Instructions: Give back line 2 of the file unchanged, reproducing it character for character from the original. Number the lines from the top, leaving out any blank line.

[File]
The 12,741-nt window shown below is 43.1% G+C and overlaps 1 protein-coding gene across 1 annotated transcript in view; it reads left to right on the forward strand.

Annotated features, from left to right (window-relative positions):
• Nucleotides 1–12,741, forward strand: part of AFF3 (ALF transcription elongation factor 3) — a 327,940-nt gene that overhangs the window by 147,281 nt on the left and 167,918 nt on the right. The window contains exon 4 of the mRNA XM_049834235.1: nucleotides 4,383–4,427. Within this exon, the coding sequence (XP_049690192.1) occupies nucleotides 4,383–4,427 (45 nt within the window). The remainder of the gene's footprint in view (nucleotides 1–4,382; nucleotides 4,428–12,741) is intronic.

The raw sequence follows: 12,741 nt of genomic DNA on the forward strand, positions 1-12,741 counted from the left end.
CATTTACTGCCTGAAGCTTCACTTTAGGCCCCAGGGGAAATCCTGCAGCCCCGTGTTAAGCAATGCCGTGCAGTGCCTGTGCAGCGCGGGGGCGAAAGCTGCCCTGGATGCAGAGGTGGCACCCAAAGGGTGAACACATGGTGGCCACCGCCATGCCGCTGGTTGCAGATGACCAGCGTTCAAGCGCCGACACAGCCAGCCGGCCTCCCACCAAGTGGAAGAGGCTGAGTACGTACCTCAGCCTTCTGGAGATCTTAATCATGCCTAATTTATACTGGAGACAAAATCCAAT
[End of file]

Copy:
Annotated features, from left to right (window-relative positions):